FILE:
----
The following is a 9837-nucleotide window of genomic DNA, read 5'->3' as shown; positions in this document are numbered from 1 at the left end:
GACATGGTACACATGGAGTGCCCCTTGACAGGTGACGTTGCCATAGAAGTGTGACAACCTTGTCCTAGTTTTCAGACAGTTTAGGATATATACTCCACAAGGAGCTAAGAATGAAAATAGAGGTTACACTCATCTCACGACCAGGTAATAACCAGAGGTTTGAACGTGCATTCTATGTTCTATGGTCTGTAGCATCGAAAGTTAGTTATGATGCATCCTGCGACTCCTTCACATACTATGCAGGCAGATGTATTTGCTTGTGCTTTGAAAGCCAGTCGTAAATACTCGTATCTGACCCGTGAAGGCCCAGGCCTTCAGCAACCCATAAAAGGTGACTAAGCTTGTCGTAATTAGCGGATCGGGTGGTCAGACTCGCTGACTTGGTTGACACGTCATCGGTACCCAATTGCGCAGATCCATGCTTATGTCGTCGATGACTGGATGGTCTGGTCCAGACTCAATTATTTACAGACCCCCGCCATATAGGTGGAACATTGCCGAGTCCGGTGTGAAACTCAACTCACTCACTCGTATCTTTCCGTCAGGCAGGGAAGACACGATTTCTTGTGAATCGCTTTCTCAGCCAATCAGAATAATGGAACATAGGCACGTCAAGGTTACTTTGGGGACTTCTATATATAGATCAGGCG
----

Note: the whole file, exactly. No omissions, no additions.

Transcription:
The following is a 9837-nucleotide window of genomic DNA, read 5'->3' as shown; positions in this document are numbered from 1 at the left end:
GACATGGTACACATGGAGTGCCCCTTGACAGGTGACGTTGCCATAGAAGTGTGACAACCTTGTCCTAGTTTTCAGACAGTTTAGGATATATACTCCACAAGGAGCTAAGAATGAAAATAGAGGTTACACTCATCTCACGACCAGGTAATAACCAGAGGTTTGAACGTGCATTCTATGTTCTATGGTCTGTAGCATCGAAAGTTAGTTATGATGCATCCTGCGACTCCTTCACATACTATGCAGGCAGATGTATTTGCTTGTGCTTTGAAAGCCAGTCGTAAATACTCGTATCTGACCCGTGAAGGCCCAGGCCTTCAGCAACCCATAAAAGGTGACTAAGCTTGTCGTAATTAGCGGATCGGGTGGTCAGACTCGCTGACTTGGTTGACACGTCATCGGTACCCAATTGCGCAGATCCATGCTTATGTCGTCGATGACTGGATGGTCTGGTCCAGACTCAATTATTTACAGACCCCCGCCATATAGGTGGAACATTGCCGAGTCCGGTGTGAAACTCAACTCACTCACTCGTATCTTTCCGTCAGGCAGGGAAGACACGATTTCTTGTGAATCGCTTTCTCAGCCAATCAGAATAATGGAACATAGGCACGTCAAGGTTACTTTGGGGACTTCTATATATAGATCAGGCG